The more you learn about Elizabeth Olsen’s performance in Sean Durkin’s “Martha Marcy May Marlene” the more remarkable it becomes. Whether talking to Durkin, her co-stars John Hawkes or Sarah Paulson or even Olsen herself, you have to wonder how quickly the 22-year-old will be battling Jennifer Lawrence or Kristen Stewart for the title of bet actress of her generation. But first, let’s focus on “Martha.”
Olsen won the role in an open audition. It was the second film she’d ever made. Oh, and she filmed some of her first picture while going back and forth to shoot “Martha.” She had no time to rehearse beforehand. For as intense and realistic her portrayal of a woman trying to deal with the ramifications of months in an intense “cult-like” atmosphere is, she could immediately come out of character with no emotional ramifications (no messy “method” acting here). Compare that to Hawkes who admits he wasn’t completely comfortable not knowing the past history of his character or someone such as Jessica Chastain, who had the benefit of four months of rehearsals with her onscreen kids for “The Tree of Life.” Great performances rarely occur in these situations, but now nine months after the film’s debut at the 2011 Sundance Film Festival, Olsen is a strong candidate to land an Academy Award nomination.*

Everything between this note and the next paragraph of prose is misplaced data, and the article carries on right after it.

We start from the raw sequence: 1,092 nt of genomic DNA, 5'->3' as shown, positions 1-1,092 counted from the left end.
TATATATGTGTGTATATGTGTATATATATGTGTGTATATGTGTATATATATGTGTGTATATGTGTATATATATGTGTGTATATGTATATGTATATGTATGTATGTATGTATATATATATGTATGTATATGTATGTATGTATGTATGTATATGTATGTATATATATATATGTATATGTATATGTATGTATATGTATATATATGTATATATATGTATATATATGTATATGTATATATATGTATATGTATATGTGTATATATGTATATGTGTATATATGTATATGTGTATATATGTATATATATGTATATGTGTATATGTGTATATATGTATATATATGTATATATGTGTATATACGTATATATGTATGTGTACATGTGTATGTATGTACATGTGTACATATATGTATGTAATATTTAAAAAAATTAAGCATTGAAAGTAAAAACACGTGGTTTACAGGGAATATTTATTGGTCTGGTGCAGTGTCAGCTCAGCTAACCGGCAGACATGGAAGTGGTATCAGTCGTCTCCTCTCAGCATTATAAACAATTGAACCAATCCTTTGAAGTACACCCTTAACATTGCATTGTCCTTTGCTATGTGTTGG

*Assuming more and more SAG and Academy members learn the previously mentioned anecdotes, of course.
Last week I sat down with Paulson, who is impressive as Martha’s confused and estranged sister, and Olsen. It was immediately clear the only strain in their relationship was onscreen. Both actresses realize how remarkable “Martha” is considering how quickly the indie was made and that Durkin was a first time feature filmmaker. Moreover, they both agreed the friendship they developed off camera helped create more of a backstory for their characters (why they are estranged is purposely never explained). They got along so well, they insist they almost convinced Durkin to let them have a “singing” moment aka, “First Wives Club” moment (or “Stepmom” for you Susan Sarandon fans). Obviously, if Durkin had gone in that direction “Martha” would be a much different picture.
To hear more from the lovely ladies check out my interview with them embedded in this post.
For my colleague Kris Tapley’s discussion regarding “Martha Marcy May Marlene” with Olsen and Hawkes, click here.
“Martha Marcy May Marlene” opens in New York and Los Angeles on Friday.
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